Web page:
Another Local Immigration Law Struck Down by Supremacy Clause

By:  Joe Wolverton, II
03/23/2012
       
Another Local Immigration Law Struck Down by Supremacy Clause

On Tuesday the U.S. Court of Appeals for the Fifth Circuit in New Orleans upheld a lower court ruling invalidating a Farmers Branch, Texas, city ordinance aimed at combating the presence of illegal aliens by forbidding those without proper immigration documentation from renting housing. This Circuit Court ruling keeps in force the injunction imposed by the lower district court against the law — Ordinance 2952.
 
 

On Tuesday the U.S. Court of Appeals for the Fifth Circuit in New Orleans upheld a lower court ruling invalidating a Farmers Branch, Texas, city ordinance aimed at combating the presence of illegal aliens by forbidding those without proper immigration documentation from renting housing. This Circuit Court ruling keeps in force the injunction imposed by the lower district court against the law — Ordinance 2952.
 
Two years ago the U.S. District Court for the Northern District of Texas issued a permanent injunction against this controversial addition to the city code. In her decision in the case filed by an apartment complex and a man denied housing under the provisions of the ordinance, Judge Jane Boyle held that Farmers Branch (a suburb of Dallas) could not legally enforce Ordinance 2952.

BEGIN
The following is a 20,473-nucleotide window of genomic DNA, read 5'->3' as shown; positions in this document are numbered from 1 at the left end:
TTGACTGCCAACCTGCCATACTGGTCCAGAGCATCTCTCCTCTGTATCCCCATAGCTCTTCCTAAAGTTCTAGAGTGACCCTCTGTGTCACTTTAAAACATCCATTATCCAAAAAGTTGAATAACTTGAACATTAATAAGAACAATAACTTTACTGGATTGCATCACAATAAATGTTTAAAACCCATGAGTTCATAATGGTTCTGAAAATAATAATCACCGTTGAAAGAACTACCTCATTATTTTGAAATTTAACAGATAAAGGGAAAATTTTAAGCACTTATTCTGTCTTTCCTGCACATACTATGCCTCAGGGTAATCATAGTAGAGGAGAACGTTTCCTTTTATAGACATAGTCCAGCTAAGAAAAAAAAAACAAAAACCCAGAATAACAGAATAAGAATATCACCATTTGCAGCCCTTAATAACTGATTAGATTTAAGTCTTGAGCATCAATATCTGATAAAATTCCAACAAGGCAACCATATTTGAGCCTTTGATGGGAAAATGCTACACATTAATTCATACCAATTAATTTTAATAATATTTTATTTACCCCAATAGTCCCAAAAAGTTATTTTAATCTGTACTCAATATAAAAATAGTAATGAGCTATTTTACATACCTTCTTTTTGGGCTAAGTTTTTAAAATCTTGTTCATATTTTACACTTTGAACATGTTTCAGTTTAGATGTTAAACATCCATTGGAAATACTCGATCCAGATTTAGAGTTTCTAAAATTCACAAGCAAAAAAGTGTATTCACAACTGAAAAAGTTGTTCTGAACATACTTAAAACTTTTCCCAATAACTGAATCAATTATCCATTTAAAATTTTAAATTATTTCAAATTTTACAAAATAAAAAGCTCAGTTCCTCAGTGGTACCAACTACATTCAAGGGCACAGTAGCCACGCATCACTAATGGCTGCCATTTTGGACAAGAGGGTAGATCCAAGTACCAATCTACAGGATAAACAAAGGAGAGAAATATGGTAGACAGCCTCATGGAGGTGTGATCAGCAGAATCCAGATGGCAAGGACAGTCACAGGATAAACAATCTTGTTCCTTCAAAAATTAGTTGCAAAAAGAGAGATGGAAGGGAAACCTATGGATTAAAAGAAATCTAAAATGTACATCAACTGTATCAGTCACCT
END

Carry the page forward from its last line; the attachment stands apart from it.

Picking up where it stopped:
Ordinance 2952 required those applying to rent housing to actively affirm their legal residence status. Further, the municipality could revoke a person’s license to rent if he or she failed to comply with the immigration requirements imposed by the new law. The ultimate determination of a person’s immigration status would be made by recurring to available federal immigration records.

The obtaining of a license to rent is mandated by existing landlord-tenant regulations of Farmers Branch. Applicants must register with the city and qualify for an occupancy license. The ordinance at issue in the case makes it a criminal offense to make a false declaration on the occupancy license application. It is also a criminal offense for a person to occupy rental housing without a valid occupancy license or for a lessor to knowingly permit a person to occupy a rental unit without a valid license. The penalty for each offense is a fine of $500 per day of the occupancy.

As reported elsewhere, “This is the city's third attempt at such an ordinance — in what has become one of the most high-profile and controversial efforts to regulate immigration in the United States.”

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